• Talked to her extended family members and motivate them to support her. We have engaged her family members in a way that they will provide the support willingly. Mainly the support she needs to arrange lunch for her children when she will be in service. It helped her to give 4-5 hours in her job daily instead of 2 hours only.
  • Discussed the insecurity issue with her family members and also local elite persons and they ensured us that they will provide necessary support and protection to her. Moreover, Mr. Salahuddin went door to door with her for 1 week to ensure that she feel secure to move in her working areas.
  • We arranged small yard meeting in her working areas to ensure that community members know her and the services she is providing. These yard meetings create an access to community for Rehana and also create a credibility of the her as P-CSBA. During these sessions, the local elite persons were also participated.
  • With the help of local elite and local CARE staffs, we have developed community volunteer in her working areas who had informed Rehana if any women get pregnant or any households face any MNCH problems or anyone need delivery support. The volunteers were also worked as a spoke person for Rehana in the community.
  • We also helped her to plan what sorts of health, hygiene and nutritional products she can sell apart from providing the services. We developed a root plan for her, so that her customers know when she will come in that area.
  • We had linked her with the local pharmaceuticals wholesaler so that she can buy OTC drugs, health and hygiene products in a discounted prices and sell those products in her community.

As I mentioned, before taking this initiatives, Rehana’s average income was around BDT 1,300/-. After implementing the above mentioned actions, her brother-in-law and his family gave her full support she needs, and the local elite also gave their full support so that she can move around the community without any hesitation. And if possible, they also attended her yard meeting to introduce her to the community.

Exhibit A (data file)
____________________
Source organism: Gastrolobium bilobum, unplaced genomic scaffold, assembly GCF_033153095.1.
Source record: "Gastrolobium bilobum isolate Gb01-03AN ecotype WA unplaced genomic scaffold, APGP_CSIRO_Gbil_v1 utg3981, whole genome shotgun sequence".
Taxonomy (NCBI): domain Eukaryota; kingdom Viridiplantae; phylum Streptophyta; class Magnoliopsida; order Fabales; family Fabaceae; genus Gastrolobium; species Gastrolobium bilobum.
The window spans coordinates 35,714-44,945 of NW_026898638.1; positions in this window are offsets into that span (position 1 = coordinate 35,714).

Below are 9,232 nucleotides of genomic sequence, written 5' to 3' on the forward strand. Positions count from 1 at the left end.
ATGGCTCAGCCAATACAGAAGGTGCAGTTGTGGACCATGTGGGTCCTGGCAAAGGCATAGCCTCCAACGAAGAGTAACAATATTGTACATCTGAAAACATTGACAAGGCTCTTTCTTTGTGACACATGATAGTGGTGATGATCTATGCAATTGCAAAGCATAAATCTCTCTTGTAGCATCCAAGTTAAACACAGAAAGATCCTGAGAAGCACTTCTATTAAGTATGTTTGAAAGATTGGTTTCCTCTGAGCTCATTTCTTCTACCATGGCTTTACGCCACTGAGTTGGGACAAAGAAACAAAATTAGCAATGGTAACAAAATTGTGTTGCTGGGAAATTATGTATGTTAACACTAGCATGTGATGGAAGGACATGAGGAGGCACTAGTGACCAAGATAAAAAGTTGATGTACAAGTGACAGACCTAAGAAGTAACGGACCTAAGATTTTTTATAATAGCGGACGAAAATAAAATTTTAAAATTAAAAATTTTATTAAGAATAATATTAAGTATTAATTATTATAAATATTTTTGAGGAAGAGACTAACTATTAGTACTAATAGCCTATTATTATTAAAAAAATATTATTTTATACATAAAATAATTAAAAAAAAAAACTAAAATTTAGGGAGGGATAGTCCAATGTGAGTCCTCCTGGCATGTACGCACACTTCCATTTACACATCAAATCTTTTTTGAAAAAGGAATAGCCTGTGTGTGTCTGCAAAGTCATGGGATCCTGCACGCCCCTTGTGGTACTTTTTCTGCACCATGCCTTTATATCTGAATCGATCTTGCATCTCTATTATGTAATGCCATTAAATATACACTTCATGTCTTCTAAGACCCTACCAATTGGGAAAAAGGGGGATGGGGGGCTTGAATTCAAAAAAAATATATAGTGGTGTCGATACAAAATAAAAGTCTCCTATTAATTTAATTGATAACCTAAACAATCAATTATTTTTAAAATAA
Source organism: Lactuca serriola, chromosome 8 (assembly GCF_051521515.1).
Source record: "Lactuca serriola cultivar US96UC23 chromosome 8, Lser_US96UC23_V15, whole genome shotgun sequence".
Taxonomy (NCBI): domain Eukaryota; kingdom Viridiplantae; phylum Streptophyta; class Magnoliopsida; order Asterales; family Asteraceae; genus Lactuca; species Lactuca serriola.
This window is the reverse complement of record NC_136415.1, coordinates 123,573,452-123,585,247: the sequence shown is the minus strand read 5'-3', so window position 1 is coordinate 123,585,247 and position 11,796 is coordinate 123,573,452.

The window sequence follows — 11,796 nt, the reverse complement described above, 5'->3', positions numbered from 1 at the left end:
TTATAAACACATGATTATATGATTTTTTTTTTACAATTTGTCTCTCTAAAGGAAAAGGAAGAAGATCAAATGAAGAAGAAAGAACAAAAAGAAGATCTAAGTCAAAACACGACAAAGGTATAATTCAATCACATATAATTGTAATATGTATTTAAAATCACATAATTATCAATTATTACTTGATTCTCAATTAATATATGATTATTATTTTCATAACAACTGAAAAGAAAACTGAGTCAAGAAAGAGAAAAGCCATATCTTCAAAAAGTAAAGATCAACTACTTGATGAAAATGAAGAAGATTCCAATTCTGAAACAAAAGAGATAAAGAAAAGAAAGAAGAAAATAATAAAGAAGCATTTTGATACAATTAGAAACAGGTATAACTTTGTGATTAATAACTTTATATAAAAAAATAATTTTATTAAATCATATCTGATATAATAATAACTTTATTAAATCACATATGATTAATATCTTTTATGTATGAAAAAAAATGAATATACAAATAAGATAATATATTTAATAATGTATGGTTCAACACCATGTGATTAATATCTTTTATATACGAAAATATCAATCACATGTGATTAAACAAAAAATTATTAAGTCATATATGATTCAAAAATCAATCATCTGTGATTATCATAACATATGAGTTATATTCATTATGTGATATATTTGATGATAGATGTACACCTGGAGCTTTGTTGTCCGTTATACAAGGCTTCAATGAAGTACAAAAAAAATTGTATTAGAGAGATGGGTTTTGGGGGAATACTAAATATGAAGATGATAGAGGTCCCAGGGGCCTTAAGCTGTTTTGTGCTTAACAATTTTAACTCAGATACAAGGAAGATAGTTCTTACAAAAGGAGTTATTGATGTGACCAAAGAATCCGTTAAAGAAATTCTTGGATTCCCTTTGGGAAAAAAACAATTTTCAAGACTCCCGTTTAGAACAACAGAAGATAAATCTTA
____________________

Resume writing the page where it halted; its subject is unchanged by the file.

Due to the social mobilization activities, the community people now know her and as a result now she is more confident to move alone in her working areas. After intensive support of 2 weeks, she has earned around BDT 3,300/- and at the end of the month, she earned around BDT 8000/-. In next 2 months she earned around BDT 9500/- and BDT 11000/- consecutively. She had more confident that she can earn around BDT 15000/- per month if she also started selling some health and hygiene goods in that area. So she started accumulate some capital to invest in her product selling interventions and within 3-4 months, she started selling health and hygiene products like oral saline, women hygiene products in that community and earned around BDT 15000/- as she targeted.

I still remember what Mr. Salahuddin said when I talked with him about Rehana for the first time. He told me that Rehana can’t do it, as she had lacked of motivation and interest and she was happy with her current income. After 1 month of intervention, I asked Mr. Salahuddin whats his feeling right now and he told me, “Bhai the whole situation was like an iceberg. It was pretty easy to say that its not possible for Rehana. But exploring the whole problems, I understood that if I was in her position, I might not earned that BDT 1300/- even”.

From this project, one of my key learning is that providing capacity building and financial support is not enough to develop an entrepreneur (whether a micro entrepreneur or a million dollar entrepreneur). To guide him/her to develop the plan, to coach him/her to solve the problems an entrepreneur faced and mentoring him/her to develop specific skills and knowledge is ultimately help an entrepreneur to develop his/her business and shoot for his/her vision to achieve.